Marschall soars to 7th in pole vault final
9 August 2017
ATHLETICS: Kurtis Marschall (SA) is now among the best vaulters in the world after placing 7th in the men’s pole vault final at the 2017 IAAF World Championships in London (GBR).
Determined to not simply be an athlete who made up the numbers, Marschall’s strong performance sees him become the first Team Australia charge since Steve Hooker in 2009 to be placed in the top-eight and, having beaten Shawn Barber (CAN), the best performing athlete in the Commonwealth as Gold Coast 2018 fast approaches.
“That was an incredible experience, I absolutely loved every minute of being out there. I wanted to squeeze out a 5.75m and get a PB, and I think I gave it a good crack. To be mixing it with the best guys in the world is absolutely awesome. I loved the crowd, being out there with the boys, I felt like I belonged out there,” Marschall said.
“It’s a good rivalry between Shawn and me. I had a chat with him out there and I asked if he is coming to the Commonwealth Games. He said, ‘of course, mate,’ so it is going to be a good rivalry there. Hopefully I can come over the top of him next time, too.”
Entering the competition at 5.45m and missing his first attempt, Marschall then sailed over the opening height with his second jump. He made light work of 5.65m but could not prevail at 5.75m, with the latter mark two centimetres higher than his current personal best. The gold medal was won by Sam Kendricks (USA) with a leap of 5.95m.
In the women’s javelin final, a disappointed Kelsey-Lee Roberts (ACT) had to settle for 10th after a best throw of 60.76m in the first round. The gold medal was won by Barbora Spotakova (CZE) with a throw of 66.76m.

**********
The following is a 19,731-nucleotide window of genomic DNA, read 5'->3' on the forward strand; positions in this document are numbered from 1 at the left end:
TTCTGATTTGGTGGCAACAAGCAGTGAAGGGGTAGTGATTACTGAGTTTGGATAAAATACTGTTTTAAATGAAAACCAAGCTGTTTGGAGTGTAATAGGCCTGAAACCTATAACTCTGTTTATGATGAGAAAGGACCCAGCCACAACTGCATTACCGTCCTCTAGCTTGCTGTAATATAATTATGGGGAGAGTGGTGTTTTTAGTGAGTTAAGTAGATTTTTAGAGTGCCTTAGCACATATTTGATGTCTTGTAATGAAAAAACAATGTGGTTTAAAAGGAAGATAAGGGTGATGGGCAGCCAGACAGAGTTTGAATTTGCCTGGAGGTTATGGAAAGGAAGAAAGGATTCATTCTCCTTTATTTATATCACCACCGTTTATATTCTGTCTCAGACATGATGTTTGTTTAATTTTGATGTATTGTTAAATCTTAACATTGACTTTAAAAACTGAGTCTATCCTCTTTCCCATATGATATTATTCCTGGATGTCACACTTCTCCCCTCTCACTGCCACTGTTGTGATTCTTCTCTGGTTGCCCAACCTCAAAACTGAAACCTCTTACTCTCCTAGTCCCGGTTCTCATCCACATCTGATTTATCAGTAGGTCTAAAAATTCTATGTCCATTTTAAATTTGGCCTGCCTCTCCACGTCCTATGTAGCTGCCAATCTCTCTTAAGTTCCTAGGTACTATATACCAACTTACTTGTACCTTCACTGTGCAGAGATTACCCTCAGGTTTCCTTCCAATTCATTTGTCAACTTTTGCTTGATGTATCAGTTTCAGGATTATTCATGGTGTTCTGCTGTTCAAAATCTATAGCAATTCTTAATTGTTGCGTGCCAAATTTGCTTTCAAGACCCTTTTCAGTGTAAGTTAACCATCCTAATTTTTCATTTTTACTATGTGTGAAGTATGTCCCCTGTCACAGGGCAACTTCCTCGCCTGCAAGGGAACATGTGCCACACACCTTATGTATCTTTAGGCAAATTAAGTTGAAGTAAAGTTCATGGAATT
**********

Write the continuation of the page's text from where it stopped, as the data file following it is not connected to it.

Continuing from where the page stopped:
Unable to capture the form she delivered in the qualifying round, she takes confidence out of making her maiden championship final but is frustrated that she could not convert that outcome to something better today.
“I’m happy to make the final, that’s a plus, but to not make the top-eight is very disappointing. It’s not the result I was looking for. I’ve left some numbers that should have been on the board out there tonight,” Roberts said.
Roberts will compete at the IAAF Diamond League Final in two weeks’ time before shifting her attention to the Gold Coast 2018 Commonwealth Games. It’s there that she wants to improve on her bronze from Glasgow 2014.
“I want to go better than Glasgow. I want to win gold. I’ll take away some confidences from this season and build from there. There are bigger and better things to come,” Roberts added.
On track, Riley Day (Qld) embraced her opportunity to compete alongside the world’s best in the heats of the women’s 200m, stopping the clock at 23.77 (w: +0.5).
Despite not progressing to the semi-final, the 17-year-old becomes the youngest ever sprinter to compete for Team Australia in an individual event at the IAAF World Championships only weeks after winning three medals, including two gold, at the Commonwealth Youth Games.
“The time wasn’t fantastic but I don’t care. My main competition this year was the Commonwealth Youth Games and this has just been an amazing experience. I’m just so honoured to be able run here as a 17-year-old,” Day said.
“I looked at my start list and was like, ‘yeah not too bad’, then I looked again and realised that Dafne (Schippers) was next to me. I was like, ‘oh Ella (Connolly), have a look at this.’ I got to run against one of the fastest women in the world. That’s awesome.
“This has been so much different to juniors. A completely different atmosphere, there’s 60,000 people in the stadium. Before the race I embraced it, but during the race I didn’t hear a thing. I just block it out when the adrenalin rushes.”
Ella Nelson (NSW) joined Day in the heats of the women’s 200m, clocking 24.02 to place 7th. She will not progress to the semi-final.
Team Australia will be represented by seven athletes on Day 6 of the IAAF World Championships today, with entry lists confirming the start of, among others, national record holder Brooke Stratton (Vic) in the qualifying round of the women’s long jump, Rio 2016 finalist Genevieve LaCaze (Vic) in the heats of the women’s 3000m steeplechase and Patrick Tiernan (Qld) in the heats of the men’s 5000m.